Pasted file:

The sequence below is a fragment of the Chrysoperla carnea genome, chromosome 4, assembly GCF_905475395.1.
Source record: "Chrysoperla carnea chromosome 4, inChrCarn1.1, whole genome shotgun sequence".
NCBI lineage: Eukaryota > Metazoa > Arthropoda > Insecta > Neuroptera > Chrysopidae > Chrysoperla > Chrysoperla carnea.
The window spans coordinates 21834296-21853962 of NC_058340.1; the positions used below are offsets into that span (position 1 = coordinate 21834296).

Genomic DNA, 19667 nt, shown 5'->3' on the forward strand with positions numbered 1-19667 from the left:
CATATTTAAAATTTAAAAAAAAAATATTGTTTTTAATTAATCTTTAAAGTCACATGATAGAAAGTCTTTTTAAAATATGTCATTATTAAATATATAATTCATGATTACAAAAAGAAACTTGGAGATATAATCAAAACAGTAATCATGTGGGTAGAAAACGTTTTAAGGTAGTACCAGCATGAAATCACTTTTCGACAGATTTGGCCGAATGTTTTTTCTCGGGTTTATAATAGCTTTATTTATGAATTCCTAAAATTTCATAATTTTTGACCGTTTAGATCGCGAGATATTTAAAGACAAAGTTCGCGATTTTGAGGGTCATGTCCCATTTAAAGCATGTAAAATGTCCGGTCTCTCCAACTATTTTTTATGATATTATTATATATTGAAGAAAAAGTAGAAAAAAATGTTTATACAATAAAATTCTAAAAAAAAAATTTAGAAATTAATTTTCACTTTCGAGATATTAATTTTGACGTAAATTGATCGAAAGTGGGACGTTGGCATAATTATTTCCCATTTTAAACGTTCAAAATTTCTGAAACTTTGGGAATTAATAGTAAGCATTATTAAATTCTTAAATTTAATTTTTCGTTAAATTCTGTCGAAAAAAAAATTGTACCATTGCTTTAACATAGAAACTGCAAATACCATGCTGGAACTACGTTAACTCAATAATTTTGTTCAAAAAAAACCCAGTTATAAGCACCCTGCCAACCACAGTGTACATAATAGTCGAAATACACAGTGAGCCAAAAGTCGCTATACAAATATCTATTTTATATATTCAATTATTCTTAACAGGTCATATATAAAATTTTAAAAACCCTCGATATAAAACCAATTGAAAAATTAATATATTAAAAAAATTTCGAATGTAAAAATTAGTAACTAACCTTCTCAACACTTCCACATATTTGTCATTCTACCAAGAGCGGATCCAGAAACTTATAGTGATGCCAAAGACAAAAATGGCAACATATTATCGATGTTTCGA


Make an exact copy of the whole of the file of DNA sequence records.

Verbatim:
The sequence below is a fragment of the Chrysoperla carnea genome, chromosome 4, assembly GCF_905475395.1.
Source record: "Chrysoperla carnea chromosome 4, inChrCarn1.1, whole genome shotgun sequence".
NCBI lineage: Eukaryota > Metazoa > Arthropoda > Insecta > Neuroptera > Chrysopidae > Chrysoperla > Chrysoperla carnea.
The window spans coordinates 21834296-21853962 of NC_058340.1; the positions used below are offsets into that span (position 1 = coordinate 21834296).

Genomic DNA, 19667 nt, shown 5'->3' on the forward strand with positions numbered 1-19667 from the left:
CATATTTAAAATTTAAAAAAAAAATATTGTTTTTAATTAATCTTTAAAGTCACATGATAGAAAGTCTTTTTAAAATATGTCATTATTAAATATATAATTCATGATTACAAAAAGAAACTTGGAGATATAATCAAAACAGTAATCATGTGGGTAGAAAACGTTTTAAGGTAGTACCAGCATGAAATCACTTTTCGACAGATTTGGCCGAATGTTTTTTCTCGGGTTTATAATAGCTTTATTTATGAATTCCTAAAATTTCATAATTTTTGACCGTTTAGATCGCGAGATATTTAAAGACAAAGTTCGCGATTTTGAGGGTCATGTCCCATTTAAAGCATGTAAAATGTCCGGTCTCTCCAACTATTTTTTATGATATTATTATATATTGAAGAAAAAGTAGAAAAAAATGTTTATACAATAAAATTCTAAAAAAAAAATTTAGAAATTAATTTTCACTTTCGAGATATTAATTTTGACGTAAATTGATCGAAAGTGGGACGTTGGCATAATTATTTCCCATTTTAAACGTTCAAAATTTCTGAAACTTTGGGAATTAATAGTAAGCATTATTAAATTCTTAAATTTAATTTTTCGTTAAATTCTGTCGAAAAAAAAATTGTACCATTGCTTTAACATAGAAACTGCAAATACCATGCTGGAACTACGTTAACTCAATAATTTTGTTCAAAAAAAACCCAGTTATAAGCACCCTGCCAACCACAGTGTACATAATAGTCGAAATACACAGTGAGCCAAAAGTCGCTATACAAATATCTATTTTATATATTCAATTATTCTTAACAGGTCATATATAAAATTTTAAAAACCCTCGATATAAAACCAATTGAAAAATTAATATATTAAAAAAATTTCGAATGTAAAAATTAGTAACTAACCTTCTCAACACTTCCACATATTTGTCATTCTACCAAGAGCGGATCCAGAAACTTATAGTGATGCCAAAGACAAAAATGGCAACATATTATCGATGTTTCGA